A method for quantitation of food biologic activity: Results with peach allergen extracts is a well-researched topic, it is to be used as a guide or framework for your Academic Research.
The aim of this study was to develop a quantitative
skin test assay for measurement of the biologic activity of food
allergen extracts, as well as to report the results obtained with
a peach extract labeled in food biological units (FBUs).
Methods: We prepared a biologically quantified peach extract.
The biologic activity was measured in FBUs by assigning 100
FBU/ml to the biologic activity of the extract that elicited a
wheal area with a geometric mean equal to that produced by
the prick-prick method by using the food itself in a population
of 30 patients allergic to food. We evaluated 265 patients,
including 70 patients allergic to peach and 195 control subjects
(100 nonatopic subjects and 95 subjects allergic to pollen). The
biologically quantified peach extract was used during the
study and was compared with four commercial peach extracts,
which were labeled in weight per volume.
Results: The sensitivity of the nonstandardized commercial
peach extracts varied from 4.3% to 74%, with biologic activity
being very low in all of them. The sensitivity of the biologically
quantified peach extract was 100%, with a 100% concordance
between the prick-prick and the skin prick test results.
Conclusion: These data demonstrate that if peach allergen
preparations were biologically standardized in FBUs, the qual-
ity of these food extracts used for diagnosis would be
Physicians working with allergen extracts ought to
know the quality and biologic activity of the materials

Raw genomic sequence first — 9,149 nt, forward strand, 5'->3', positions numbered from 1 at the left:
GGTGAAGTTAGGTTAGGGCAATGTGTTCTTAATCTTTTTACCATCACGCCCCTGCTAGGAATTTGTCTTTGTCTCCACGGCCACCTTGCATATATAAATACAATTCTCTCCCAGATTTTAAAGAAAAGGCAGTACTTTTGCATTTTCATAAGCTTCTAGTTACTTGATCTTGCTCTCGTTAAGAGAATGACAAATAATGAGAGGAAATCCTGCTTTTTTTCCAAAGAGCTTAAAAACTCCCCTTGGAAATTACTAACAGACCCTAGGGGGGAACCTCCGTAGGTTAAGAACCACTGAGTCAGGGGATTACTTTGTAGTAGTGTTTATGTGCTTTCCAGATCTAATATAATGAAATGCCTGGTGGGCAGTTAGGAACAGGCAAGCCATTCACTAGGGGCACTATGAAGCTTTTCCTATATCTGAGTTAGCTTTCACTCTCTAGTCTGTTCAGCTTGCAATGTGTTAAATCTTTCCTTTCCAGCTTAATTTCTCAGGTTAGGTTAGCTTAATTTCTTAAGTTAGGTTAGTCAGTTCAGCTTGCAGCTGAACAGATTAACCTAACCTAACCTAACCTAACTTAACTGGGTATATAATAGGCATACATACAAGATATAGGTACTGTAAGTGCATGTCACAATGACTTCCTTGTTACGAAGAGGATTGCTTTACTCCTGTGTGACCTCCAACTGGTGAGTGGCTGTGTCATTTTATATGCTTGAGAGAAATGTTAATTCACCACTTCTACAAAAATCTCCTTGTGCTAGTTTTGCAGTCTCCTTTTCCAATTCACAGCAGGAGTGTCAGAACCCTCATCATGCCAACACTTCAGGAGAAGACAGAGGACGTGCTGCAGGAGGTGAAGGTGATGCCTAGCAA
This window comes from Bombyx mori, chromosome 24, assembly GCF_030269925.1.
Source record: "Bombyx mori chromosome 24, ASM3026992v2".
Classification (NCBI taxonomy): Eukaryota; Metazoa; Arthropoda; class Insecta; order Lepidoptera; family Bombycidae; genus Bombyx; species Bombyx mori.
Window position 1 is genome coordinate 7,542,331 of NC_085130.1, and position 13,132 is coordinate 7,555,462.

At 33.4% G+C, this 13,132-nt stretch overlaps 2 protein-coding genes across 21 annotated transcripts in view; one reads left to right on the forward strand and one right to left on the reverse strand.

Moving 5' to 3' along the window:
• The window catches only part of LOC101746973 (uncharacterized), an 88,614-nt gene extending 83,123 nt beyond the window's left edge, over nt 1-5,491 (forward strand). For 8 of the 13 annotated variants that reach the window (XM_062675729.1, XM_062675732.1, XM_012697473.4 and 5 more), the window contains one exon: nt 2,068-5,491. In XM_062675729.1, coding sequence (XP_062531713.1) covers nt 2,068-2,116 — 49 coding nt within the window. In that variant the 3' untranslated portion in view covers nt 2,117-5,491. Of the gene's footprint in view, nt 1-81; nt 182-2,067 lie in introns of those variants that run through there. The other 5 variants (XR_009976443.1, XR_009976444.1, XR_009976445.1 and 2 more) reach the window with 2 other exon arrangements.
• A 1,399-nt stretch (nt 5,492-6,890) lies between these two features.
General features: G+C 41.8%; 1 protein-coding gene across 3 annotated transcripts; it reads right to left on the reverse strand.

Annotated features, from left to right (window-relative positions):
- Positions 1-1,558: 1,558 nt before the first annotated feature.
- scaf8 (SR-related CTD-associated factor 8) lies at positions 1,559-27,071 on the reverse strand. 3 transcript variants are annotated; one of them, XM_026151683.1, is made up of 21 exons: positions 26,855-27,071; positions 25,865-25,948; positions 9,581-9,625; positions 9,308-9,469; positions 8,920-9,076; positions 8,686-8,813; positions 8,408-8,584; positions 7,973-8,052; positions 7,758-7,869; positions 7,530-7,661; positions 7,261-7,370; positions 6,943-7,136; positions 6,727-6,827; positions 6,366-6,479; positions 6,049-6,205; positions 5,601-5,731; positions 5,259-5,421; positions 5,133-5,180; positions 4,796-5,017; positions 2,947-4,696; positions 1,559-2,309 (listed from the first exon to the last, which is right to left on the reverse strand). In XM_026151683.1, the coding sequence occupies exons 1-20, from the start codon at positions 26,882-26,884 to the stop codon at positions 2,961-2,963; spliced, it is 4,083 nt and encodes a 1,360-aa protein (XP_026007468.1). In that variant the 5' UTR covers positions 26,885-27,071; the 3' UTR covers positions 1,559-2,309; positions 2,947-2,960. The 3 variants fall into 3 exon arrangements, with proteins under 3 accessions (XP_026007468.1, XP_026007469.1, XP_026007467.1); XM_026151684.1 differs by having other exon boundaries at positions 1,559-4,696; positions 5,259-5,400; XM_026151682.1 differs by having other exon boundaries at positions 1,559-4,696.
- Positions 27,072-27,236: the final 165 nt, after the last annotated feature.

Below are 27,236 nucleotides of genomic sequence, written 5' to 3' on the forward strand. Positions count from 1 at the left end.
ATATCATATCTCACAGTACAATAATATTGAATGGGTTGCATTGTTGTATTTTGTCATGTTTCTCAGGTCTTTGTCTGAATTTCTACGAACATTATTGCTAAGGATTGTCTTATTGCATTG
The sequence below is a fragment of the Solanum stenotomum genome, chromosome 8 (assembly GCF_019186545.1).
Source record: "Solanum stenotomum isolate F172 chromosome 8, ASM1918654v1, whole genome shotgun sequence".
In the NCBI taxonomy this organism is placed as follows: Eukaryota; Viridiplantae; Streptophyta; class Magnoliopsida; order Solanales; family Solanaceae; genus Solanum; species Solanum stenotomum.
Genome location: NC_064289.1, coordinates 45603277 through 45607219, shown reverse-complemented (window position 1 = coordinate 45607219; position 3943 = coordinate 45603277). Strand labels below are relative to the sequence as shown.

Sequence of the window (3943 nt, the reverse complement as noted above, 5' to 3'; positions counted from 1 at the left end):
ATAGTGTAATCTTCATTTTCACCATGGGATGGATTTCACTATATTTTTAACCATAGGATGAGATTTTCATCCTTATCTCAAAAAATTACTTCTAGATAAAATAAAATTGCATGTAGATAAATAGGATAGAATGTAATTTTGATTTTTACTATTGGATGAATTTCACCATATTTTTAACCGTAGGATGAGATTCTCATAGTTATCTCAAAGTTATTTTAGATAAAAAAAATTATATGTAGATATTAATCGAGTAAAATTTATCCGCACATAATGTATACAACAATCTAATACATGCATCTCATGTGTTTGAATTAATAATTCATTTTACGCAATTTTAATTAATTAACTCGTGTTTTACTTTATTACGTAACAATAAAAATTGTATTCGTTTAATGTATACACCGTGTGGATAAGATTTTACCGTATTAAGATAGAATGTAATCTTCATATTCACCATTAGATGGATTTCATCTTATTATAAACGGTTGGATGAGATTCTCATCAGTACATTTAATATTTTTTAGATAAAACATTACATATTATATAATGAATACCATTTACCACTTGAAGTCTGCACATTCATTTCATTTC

they use to ensure safety and precision both for diag-
nosis and immunotherapy. In this context biologic stan-
dardization provides very useful information about the
biologic response that can be expected when an extract
is used for specific diagnosis and has become a quality
guarantee of the allergen extract that physicians handle.1
It is now possible to quantify the concentration of some
individual allergens—at least the major allergens—in
mass units, and this is highly desirable.2-5 However,
even in this case, biologic units will also be needed
because the biologic activity of allergen preparations
will continue to be of interest.
Despite this, food allergen extracts continue to be
labeled in protein nitrogen units or weight per volume
values, which is far from adequate for the labeling of
allergen extract potency.
The purpose of this study was to develop a quantita-
tive skin test assay for measurement of the biologic
activity of food allergen extracts, as well as to report
the results obtained with a peach extract labeled in
food biological units (FBUs).